Africa’s population will triple by 2100, Nigeria to reach near 800 million

2021-10-11 18:58:42
Africa’s population will triple by 2100, Nigeria to reach near 800 million

Every global region could see their populations decline by the end of the century. But, in sharp contrast, total population in Africa will triple in the same period, according to a recent report on fertility and population growth.

The expected population contraction will be due to dropping fertility rates with death rates being either at par with or faster than birth rates in several countries, the Lancet report shows.

The varying rates of contraction will be most extreme in countries in Europe and East Asia, along with 20 others, where declines could see their populations halved by 2100.

A population boom in Africa has long been predicted, with earlier estimates showing that more than half of global population growth by 2050 will occur in the continent.

However, the Lancet’s findings cover a longer timeline and also corroborate earlier forecasts which show that Nigeria, already Africa’s most populous country, will drive the boom in Africa with an expected population of 790.7 million by 2100.

Nigeria is estimated to become the second most populous country globally by 2100, just behind India. China, India and the United States, are currently the the three most populous nations, in the same order.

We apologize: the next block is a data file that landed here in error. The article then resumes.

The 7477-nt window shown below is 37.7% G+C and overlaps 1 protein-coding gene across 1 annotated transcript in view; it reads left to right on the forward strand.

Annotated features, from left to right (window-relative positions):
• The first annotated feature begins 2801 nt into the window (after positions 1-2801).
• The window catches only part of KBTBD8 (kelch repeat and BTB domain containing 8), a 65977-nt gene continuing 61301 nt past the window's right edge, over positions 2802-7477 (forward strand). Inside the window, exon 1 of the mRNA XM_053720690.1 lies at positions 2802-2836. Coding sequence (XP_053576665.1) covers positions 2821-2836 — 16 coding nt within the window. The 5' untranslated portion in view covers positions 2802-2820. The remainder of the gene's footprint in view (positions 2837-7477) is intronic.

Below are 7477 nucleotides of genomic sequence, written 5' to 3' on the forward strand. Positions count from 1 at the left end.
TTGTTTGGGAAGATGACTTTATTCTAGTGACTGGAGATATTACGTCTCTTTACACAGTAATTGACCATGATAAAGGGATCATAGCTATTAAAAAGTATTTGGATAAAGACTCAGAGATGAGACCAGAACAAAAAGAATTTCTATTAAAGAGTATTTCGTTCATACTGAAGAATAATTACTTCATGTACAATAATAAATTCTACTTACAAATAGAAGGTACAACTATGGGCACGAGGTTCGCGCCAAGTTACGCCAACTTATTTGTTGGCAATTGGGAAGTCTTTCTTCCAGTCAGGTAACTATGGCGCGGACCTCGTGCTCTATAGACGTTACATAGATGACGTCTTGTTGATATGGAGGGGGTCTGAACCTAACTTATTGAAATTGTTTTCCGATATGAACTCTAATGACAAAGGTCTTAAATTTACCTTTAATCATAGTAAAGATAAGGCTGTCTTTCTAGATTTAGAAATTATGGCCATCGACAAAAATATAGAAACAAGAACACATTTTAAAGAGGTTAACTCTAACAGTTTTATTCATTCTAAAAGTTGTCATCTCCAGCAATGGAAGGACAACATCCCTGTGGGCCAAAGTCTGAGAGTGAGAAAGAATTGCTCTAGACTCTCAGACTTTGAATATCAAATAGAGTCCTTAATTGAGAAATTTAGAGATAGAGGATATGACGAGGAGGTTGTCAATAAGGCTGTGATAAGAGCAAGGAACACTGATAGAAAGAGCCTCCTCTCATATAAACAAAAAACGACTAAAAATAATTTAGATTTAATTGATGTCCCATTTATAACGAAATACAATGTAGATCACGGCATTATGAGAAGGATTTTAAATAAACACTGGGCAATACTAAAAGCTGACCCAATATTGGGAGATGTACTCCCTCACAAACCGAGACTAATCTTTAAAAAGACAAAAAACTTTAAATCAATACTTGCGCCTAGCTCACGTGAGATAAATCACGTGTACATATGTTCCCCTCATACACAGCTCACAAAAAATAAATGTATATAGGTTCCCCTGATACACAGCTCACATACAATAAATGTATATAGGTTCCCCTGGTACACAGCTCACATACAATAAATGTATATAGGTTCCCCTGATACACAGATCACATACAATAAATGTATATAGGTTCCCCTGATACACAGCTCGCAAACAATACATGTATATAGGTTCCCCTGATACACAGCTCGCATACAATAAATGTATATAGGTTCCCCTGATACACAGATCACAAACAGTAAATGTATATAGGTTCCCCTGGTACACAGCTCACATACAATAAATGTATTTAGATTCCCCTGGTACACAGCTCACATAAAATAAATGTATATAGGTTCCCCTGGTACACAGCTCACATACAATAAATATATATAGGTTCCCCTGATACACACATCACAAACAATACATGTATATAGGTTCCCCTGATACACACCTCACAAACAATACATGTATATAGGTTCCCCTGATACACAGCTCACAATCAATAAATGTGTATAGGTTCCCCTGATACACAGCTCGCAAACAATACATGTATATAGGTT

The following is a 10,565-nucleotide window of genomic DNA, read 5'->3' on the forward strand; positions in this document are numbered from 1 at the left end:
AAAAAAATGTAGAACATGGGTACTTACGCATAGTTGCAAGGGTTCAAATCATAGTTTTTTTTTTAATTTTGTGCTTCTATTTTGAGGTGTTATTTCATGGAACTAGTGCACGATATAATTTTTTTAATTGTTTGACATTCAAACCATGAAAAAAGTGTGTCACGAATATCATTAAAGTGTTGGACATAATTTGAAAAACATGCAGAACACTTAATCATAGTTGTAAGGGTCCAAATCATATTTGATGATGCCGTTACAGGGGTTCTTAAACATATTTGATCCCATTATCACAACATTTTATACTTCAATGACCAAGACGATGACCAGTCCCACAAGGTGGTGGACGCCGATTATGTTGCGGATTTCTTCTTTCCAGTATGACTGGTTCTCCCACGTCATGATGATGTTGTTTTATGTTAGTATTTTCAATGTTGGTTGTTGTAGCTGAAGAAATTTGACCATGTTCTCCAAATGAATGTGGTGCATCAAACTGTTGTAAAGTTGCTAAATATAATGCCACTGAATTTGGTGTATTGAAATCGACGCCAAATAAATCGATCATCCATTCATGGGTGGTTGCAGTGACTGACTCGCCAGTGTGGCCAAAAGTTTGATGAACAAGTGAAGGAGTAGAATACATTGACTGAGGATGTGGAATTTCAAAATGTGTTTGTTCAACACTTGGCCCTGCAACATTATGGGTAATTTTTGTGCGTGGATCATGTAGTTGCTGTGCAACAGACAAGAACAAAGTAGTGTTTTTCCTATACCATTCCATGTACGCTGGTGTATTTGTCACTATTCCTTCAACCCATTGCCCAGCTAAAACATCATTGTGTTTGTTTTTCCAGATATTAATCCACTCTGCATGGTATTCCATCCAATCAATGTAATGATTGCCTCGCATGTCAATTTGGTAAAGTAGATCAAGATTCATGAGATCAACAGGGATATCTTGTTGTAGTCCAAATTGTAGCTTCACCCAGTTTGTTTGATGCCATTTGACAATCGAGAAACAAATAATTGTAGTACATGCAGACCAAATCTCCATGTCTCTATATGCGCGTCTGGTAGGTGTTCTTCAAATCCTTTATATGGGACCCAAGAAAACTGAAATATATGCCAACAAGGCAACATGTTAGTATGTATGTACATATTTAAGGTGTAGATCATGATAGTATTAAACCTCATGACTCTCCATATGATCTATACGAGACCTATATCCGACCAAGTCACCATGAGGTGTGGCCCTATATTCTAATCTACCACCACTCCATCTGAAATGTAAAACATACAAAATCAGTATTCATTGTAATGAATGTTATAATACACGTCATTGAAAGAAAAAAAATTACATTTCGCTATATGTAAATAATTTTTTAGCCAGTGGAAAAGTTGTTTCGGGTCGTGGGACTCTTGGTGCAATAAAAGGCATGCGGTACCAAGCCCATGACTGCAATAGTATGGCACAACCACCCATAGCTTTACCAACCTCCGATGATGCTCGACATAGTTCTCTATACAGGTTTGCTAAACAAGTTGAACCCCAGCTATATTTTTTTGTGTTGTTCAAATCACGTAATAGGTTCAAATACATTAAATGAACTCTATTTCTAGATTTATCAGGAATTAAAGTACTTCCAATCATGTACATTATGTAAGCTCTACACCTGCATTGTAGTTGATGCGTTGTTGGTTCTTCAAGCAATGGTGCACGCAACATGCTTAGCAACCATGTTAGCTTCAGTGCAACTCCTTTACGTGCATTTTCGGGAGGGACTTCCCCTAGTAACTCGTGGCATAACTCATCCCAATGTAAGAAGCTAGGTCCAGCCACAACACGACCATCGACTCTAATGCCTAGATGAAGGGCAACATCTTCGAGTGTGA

Nigeria’s growth spike will be replicated in other African countries and will see the continent go from having only two countries with populations of over 100 million, as of 2017, to nine by 2100.

The Lancet’s findings also suggest that, by 2100, up to 183 countries will have fertility rates lower than 2.1 births per woman—considered the minimum rate required for generational replacement of the population. While several African countries will have lower fertility rates by 2100, the impending population growth will be due to its young population and the current high fertility rates across the region.

However, experts say population growth should be controlled and managed, since rapid population increases will make it harder for governments to reduce poverty and hunger or boost local access to standard health and education.


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